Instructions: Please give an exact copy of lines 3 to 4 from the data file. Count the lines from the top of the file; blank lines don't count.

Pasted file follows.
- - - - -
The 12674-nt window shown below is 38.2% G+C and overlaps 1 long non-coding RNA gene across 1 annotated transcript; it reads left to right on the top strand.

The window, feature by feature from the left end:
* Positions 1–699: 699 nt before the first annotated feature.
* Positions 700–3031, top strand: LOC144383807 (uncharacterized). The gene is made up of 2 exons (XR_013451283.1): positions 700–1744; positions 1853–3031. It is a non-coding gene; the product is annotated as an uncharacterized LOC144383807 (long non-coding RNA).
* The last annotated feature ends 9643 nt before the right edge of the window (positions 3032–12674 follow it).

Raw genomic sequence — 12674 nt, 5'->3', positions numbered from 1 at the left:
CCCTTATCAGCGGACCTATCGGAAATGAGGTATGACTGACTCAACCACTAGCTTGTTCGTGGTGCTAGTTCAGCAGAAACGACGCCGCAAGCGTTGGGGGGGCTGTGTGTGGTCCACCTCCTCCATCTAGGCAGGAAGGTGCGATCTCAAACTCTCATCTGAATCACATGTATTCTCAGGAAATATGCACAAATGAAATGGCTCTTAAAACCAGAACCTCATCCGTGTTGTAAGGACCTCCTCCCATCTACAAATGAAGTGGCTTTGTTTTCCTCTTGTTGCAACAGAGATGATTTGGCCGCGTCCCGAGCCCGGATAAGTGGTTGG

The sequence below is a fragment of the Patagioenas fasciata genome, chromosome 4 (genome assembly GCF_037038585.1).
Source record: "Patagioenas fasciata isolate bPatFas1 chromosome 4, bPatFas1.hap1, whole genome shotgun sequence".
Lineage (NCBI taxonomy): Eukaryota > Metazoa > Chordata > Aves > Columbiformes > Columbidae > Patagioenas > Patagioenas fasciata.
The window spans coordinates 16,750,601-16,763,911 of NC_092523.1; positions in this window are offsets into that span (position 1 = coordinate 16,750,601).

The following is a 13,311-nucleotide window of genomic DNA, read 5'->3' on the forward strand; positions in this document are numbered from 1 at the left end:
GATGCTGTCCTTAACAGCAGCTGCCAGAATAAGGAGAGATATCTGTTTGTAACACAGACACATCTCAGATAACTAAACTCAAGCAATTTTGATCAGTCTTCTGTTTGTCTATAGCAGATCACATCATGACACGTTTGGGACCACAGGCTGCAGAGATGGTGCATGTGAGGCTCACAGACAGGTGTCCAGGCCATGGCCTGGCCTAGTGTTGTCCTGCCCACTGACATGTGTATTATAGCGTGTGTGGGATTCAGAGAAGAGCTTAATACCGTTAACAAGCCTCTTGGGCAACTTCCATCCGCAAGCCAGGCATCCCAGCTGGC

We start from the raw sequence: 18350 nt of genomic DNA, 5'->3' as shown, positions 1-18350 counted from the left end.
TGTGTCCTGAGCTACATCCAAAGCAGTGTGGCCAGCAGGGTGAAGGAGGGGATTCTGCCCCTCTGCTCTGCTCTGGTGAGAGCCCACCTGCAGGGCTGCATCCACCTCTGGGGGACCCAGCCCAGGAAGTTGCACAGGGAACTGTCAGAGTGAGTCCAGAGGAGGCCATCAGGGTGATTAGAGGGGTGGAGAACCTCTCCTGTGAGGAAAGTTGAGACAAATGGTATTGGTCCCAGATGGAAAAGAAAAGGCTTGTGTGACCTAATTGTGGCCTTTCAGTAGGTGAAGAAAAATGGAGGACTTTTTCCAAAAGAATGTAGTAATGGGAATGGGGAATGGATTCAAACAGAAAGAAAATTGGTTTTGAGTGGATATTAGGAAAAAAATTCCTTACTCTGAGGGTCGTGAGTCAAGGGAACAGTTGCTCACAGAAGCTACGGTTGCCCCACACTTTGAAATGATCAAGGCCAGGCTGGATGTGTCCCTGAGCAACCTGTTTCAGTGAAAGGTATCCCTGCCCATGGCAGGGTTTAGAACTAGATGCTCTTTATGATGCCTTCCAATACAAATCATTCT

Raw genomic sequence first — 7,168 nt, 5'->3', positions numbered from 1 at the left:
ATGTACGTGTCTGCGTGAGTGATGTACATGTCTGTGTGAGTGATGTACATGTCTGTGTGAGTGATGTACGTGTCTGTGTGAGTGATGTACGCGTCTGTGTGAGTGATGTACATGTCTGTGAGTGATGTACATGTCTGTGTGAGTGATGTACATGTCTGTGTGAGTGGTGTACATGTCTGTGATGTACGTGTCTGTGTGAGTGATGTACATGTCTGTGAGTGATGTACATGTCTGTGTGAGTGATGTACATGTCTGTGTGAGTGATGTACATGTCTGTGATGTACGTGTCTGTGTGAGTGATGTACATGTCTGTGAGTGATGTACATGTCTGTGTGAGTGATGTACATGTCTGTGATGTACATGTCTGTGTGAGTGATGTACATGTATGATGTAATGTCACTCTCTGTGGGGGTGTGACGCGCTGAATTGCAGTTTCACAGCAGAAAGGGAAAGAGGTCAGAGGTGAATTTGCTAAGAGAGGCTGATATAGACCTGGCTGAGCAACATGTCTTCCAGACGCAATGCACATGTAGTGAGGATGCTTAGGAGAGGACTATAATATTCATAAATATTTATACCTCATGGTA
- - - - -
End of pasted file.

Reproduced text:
* Positions 1–699: 699 nt before the first annotated feature.
* Positions 700–3031, top strand: LOC144383807 (uncharacterized). The gene is made up of 2 exons (XR_013451283.1): positions 700–1744; positions 1853–3031. It is a non-coding gene; the product is annotated as an uncharacterized LOC144383807 (long non-coding RNA).